## Dining Philosophers Problem III

This post ends the mini-series about the dining philosophers problem by Andre Adrian. Today, he applies powerful locks and semaphores.

Views: 6418

## Dining Philosophers Problem II

In the last post "Dining Philosophers Problem I", Andre Adrian started his analysis of the classical dining philosophers' problem. Today, he uses atomics, mutexes, and locks.

Views: 4675

## Dining Philosophers Problem I

At Christmas time, I had a few nice discussions with Andre Adrian. He solved the classical dining philosopher's problem in various ways using modern C++. I'm convinced him to write an article about this classic synchronization issue, and I'm happy to publish it in three consecutive posts.

Views: 16046

## Sleep and Wait

The new time library is an important component of the threading interface. As well, threads, locks, and condition variables understanding time. All four have in common that they can sleep, wait or block until a time point or for a time duration.

Tags: time
Views: 66885

## The Three Clocks

A clock consists of a starting point and a time tick. C++ offers with std::chrono::system_clock, std::chrono::steady_clock, and std::chrono::high_resolution_clock three clocks.

Tags: time
Views: 165853

## Time Duration

Time duration is the difference between two time points. It will be measured in time ticks.

Tags: time
Views: 47132

## Time Point

The time point is defined by the starting point (epoch) and the additional time duration. It consists of two components, clock and time duration.

Tags: time
Views: 34360

## The Time Library

A blog dealing with multithreading in modern C++ but not writing about the new time library is incomplete. Especially because I often used the time library in my posts to measure the performance of shortcode snippets. Therefore, I give in this post an overview of the components of the time library: time point, time duration, and clock. I will write additional posts about each of these three components.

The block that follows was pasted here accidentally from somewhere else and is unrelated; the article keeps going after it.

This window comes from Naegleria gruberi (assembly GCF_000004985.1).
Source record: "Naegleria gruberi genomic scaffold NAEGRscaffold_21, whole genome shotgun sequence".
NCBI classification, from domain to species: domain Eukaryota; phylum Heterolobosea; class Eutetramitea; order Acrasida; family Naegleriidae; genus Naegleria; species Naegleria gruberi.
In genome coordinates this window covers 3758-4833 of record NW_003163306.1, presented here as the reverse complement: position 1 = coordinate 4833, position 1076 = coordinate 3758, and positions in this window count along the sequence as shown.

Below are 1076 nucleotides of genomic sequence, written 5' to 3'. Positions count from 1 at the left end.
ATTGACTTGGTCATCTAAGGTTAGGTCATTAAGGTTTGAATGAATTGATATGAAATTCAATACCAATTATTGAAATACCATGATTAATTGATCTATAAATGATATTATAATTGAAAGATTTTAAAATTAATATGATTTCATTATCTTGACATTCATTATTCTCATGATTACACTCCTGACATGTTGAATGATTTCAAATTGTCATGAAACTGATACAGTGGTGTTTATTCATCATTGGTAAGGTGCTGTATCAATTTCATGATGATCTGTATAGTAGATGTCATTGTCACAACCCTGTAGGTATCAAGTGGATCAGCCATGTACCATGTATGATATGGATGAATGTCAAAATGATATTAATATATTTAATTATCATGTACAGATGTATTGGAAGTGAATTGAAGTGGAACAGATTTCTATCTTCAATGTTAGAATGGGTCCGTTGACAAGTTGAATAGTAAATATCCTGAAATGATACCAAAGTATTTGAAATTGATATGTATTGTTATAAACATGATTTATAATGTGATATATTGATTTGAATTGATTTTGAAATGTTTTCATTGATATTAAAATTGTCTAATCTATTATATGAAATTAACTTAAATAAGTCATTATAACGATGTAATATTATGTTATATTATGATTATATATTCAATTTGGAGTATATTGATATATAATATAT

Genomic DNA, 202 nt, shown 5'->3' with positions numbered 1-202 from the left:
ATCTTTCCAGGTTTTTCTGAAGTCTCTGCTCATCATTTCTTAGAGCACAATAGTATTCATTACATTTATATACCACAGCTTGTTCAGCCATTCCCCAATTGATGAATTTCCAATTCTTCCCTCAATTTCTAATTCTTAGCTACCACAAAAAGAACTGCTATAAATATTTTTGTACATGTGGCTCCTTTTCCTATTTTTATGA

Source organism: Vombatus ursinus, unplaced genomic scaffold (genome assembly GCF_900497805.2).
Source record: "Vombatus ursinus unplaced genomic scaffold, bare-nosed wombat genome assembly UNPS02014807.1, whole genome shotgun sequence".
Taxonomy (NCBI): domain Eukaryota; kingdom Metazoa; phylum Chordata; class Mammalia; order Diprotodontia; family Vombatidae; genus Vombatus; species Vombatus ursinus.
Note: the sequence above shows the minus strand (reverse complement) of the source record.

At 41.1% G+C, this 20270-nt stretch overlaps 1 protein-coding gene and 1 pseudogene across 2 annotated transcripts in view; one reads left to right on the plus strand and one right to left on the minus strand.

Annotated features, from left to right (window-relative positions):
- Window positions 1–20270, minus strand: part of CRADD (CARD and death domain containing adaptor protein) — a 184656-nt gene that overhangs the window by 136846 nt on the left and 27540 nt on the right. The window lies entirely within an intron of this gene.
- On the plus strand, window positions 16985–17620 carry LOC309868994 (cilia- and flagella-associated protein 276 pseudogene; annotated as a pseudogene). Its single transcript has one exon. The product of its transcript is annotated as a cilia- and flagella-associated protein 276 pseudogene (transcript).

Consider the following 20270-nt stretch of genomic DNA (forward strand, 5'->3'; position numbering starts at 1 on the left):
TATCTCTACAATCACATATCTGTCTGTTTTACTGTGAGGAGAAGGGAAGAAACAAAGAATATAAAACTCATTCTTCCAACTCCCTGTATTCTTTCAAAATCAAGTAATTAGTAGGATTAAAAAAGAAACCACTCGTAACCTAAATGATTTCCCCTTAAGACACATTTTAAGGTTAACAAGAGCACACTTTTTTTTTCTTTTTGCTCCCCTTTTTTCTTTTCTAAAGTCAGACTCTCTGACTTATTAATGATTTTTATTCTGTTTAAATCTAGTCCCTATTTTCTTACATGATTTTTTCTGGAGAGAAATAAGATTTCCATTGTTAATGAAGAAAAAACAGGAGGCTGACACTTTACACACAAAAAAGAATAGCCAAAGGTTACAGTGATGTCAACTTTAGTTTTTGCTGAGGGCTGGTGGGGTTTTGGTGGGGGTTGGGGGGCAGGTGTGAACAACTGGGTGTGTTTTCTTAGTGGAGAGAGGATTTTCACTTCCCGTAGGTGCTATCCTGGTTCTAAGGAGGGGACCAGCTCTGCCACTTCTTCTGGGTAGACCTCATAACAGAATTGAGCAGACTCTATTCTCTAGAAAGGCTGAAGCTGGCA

Tags: time
Views: 13740

## My Conclusion: Summation of a Vector in three Variants

After I've calculated in three different ways the sum of a std::vector I want to draw my conclusions.

Views: 35425

## Multithreaded: Summation with Minimal Synchronization

Until now, I've used two strategies for the summation of a std::vector. First, I did the whole math in one thread (Single Threaded: Summation of a vector); second multiple threads shared the same variable for the result (Multithreaded: Summation of a vector). In particular, the second strategy was extremely naive. In this post, I will apply my knowledge of both posts. My goal is that the thread will perform their summation as independently from each other as possible and therefore reduce the synchronization overhead.

Views: 22493

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Thank you for one more great post! I think it would be interesting the discussion and I would like ...

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Sounds like you may be coming from a Java point of view. AFAIK, class-per-file is not a C++ custom.